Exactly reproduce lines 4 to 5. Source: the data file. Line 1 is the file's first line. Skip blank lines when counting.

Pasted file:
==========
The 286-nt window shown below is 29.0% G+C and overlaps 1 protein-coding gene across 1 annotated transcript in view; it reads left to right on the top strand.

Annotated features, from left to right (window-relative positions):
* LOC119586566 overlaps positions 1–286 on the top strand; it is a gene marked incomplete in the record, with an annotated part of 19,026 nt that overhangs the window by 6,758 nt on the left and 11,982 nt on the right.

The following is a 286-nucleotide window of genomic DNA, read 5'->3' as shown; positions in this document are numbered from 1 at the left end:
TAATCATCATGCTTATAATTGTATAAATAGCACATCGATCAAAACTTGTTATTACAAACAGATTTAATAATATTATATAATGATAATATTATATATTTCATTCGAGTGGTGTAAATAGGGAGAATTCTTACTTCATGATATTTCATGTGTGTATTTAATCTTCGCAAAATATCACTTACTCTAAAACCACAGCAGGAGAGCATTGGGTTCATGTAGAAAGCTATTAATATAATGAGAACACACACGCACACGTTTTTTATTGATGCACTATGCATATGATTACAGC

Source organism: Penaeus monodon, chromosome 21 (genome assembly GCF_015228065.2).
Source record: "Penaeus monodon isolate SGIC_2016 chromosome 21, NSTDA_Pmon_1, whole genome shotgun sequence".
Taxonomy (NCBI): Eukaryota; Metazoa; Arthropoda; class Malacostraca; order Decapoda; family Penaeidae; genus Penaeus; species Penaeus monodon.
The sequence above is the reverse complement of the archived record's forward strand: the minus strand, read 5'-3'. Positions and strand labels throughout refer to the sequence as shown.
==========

The following is a 286-nucleotide window of genomic DNA, read 5'->3' as shown; positions in this document are numbered from 1 at the left end:
TAATCATCATGCTTATAATTGTATAAATAGCACATCGATCAAAACTTGTTATTACAAACAGATTTAATAATATTATATAATGATAATATTATATATTTCATTCGAGTGGTGTAAATAGGGAGAATTCTTACTTCATGATATTTCATGTGTGTATTTAATCTTCGCAAAATATCACTTACTCTAAAACCACAGCAGGAGAGCATTGGGTTCATGTAGAAAGCTATTAATATAATGAGAACACACACGCACACGTTTTTTATTGATGCACTATGCATATGATTACAGC